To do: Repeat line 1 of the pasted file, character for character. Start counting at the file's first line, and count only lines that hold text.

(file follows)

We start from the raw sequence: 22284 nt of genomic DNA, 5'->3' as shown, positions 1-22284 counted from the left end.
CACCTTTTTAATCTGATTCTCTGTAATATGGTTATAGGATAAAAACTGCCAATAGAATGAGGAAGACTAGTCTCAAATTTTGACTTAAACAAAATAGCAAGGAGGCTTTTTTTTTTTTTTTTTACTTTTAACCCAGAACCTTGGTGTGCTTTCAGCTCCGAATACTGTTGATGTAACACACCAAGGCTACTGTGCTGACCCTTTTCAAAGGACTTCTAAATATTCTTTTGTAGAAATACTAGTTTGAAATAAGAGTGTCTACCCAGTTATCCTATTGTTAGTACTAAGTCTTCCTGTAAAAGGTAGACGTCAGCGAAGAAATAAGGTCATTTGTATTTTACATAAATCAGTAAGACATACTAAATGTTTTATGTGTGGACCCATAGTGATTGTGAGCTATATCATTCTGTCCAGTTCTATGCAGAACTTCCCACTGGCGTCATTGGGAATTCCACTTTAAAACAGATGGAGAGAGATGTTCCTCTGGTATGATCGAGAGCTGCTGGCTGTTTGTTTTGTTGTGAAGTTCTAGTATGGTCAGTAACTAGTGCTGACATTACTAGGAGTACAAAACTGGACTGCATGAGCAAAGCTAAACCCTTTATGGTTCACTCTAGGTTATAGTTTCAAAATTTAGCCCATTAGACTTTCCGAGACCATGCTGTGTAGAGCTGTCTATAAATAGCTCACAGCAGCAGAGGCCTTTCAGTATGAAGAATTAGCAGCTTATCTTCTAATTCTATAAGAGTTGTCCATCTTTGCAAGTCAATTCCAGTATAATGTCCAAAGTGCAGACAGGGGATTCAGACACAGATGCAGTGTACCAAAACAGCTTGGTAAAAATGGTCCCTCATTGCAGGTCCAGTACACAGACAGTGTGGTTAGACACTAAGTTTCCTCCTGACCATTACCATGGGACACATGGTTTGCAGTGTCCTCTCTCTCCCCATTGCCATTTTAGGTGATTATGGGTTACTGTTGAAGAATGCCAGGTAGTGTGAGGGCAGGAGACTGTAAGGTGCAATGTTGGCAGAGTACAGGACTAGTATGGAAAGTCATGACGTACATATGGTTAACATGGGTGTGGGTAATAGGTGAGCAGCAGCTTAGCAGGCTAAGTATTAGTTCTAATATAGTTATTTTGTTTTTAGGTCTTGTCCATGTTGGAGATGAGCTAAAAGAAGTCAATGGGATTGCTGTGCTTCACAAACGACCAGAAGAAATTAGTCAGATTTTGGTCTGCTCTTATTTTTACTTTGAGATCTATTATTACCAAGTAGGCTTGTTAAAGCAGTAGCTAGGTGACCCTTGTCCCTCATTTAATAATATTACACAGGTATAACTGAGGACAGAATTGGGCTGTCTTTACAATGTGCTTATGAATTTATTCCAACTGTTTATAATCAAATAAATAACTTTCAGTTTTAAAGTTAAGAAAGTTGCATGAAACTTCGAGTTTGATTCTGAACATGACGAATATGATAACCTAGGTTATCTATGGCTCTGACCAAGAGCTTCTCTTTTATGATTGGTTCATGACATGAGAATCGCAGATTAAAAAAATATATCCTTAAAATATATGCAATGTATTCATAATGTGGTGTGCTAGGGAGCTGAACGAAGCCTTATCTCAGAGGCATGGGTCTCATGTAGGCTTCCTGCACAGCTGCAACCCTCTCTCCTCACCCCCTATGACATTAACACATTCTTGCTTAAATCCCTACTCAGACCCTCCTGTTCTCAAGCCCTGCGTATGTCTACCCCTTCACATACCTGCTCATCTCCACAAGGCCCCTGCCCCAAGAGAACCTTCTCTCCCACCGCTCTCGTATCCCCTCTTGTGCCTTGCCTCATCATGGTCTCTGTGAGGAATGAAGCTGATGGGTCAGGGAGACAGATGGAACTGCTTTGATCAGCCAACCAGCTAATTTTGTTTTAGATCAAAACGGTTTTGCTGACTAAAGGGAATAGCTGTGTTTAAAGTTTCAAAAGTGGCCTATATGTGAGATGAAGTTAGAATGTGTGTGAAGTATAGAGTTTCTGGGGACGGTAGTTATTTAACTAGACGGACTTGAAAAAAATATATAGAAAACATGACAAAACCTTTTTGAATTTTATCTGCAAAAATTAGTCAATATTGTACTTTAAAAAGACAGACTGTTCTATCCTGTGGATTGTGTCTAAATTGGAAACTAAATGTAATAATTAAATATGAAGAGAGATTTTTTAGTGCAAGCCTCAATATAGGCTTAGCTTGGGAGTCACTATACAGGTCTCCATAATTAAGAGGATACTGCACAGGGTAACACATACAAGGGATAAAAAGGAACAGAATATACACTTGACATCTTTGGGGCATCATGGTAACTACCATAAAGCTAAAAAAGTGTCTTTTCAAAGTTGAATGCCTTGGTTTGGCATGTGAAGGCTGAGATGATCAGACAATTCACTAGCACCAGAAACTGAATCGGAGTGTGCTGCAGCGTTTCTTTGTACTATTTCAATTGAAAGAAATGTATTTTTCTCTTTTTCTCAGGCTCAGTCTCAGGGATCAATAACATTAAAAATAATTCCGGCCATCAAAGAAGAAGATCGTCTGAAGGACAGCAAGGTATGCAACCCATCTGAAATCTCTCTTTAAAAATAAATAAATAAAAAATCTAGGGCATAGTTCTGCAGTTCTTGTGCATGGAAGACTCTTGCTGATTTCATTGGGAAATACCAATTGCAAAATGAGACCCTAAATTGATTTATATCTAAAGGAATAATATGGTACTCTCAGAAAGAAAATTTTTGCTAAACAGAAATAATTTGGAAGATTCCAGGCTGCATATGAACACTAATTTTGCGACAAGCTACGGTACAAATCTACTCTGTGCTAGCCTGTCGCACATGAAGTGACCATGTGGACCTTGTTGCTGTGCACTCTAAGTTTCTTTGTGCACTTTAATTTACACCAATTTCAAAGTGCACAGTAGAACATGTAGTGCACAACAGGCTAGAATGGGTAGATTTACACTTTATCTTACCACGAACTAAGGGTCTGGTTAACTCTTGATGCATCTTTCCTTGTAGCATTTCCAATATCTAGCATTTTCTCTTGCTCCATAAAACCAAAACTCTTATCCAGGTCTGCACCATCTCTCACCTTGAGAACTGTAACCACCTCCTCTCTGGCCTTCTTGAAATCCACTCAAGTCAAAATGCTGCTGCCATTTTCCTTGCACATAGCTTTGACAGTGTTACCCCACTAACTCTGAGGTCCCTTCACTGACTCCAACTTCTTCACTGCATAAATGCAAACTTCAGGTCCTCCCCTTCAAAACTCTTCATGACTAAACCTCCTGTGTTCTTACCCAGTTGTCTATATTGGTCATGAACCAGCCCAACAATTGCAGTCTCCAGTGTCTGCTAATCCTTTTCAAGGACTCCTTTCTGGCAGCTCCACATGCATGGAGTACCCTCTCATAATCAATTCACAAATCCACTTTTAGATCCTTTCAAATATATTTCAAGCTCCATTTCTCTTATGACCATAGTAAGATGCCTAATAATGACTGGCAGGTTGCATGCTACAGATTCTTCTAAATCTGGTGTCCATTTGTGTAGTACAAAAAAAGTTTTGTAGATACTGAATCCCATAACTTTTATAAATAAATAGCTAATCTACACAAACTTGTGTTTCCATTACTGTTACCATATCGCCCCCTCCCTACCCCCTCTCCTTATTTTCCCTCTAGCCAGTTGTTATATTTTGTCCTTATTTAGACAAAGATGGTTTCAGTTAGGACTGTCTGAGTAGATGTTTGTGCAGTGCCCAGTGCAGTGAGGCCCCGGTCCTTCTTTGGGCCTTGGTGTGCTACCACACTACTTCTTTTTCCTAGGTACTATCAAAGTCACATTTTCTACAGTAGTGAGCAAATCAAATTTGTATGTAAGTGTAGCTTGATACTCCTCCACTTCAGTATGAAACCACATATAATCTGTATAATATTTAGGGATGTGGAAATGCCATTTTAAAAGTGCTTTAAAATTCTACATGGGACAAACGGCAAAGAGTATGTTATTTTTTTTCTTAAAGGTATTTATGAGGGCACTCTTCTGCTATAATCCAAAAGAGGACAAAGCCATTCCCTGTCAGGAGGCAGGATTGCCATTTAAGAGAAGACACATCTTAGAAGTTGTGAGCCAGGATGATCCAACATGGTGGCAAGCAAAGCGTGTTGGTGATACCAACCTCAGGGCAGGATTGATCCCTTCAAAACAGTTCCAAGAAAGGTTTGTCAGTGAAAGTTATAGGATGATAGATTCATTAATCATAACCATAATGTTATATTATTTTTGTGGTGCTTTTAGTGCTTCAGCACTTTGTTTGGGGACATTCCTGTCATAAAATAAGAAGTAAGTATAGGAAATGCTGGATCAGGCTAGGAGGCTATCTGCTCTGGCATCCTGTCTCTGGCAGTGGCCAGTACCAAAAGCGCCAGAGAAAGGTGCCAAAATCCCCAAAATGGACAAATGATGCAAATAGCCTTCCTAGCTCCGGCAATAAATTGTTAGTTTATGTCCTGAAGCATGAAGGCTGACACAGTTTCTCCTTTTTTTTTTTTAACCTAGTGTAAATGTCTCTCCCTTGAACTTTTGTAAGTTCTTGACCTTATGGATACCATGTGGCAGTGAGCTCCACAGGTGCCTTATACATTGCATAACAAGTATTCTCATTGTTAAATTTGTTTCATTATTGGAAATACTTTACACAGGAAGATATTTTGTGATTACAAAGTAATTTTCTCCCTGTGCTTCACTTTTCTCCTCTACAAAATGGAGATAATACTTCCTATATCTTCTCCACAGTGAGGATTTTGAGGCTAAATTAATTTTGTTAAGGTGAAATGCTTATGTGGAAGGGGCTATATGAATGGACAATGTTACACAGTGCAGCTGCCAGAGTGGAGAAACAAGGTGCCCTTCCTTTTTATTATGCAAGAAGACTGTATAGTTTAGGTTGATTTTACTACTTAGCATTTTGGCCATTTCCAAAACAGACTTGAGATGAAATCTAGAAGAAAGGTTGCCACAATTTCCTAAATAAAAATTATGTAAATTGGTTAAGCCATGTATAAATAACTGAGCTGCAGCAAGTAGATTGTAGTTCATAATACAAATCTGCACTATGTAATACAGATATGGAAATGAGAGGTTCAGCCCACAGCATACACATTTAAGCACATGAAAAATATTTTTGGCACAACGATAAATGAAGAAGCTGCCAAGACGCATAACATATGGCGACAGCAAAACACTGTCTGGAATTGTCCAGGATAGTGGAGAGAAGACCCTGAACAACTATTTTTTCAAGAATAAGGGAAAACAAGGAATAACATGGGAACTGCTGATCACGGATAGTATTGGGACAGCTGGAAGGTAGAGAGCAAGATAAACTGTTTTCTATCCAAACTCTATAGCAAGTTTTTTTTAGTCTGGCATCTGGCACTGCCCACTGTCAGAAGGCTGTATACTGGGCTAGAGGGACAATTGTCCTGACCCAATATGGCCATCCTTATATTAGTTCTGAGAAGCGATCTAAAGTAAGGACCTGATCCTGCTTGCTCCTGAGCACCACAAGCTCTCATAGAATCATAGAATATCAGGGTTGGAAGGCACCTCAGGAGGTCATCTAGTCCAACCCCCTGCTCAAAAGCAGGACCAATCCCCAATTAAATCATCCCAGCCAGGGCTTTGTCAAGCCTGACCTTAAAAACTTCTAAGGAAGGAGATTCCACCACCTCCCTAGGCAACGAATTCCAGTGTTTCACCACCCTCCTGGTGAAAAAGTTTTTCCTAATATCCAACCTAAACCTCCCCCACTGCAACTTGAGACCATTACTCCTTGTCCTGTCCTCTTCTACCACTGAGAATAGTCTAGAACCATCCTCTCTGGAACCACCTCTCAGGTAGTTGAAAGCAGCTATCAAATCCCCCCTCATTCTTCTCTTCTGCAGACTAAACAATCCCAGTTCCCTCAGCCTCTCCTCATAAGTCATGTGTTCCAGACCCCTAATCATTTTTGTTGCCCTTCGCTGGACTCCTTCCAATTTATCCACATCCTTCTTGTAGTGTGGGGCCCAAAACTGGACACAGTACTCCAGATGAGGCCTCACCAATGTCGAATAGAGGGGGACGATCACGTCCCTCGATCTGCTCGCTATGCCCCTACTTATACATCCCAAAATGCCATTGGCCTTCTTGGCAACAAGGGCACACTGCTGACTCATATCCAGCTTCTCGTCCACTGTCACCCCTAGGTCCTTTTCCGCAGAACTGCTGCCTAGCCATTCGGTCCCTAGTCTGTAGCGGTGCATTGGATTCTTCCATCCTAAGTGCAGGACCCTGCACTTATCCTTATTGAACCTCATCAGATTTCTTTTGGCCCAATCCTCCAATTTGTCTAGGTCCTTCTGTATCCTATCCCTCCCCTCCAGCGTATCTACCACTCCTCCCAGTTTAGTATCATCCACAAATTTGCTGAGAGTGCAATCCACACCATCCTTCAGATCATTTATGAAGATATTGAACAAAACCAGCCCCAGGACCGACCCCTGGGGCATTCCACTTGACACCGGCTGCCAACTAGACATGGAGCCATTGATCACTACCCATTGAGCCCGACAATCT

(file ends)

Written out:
We start from the raw sequence: 22284 nt of genomic DNA, 5'->3' as shown, positions 1-22284 counted from the left end.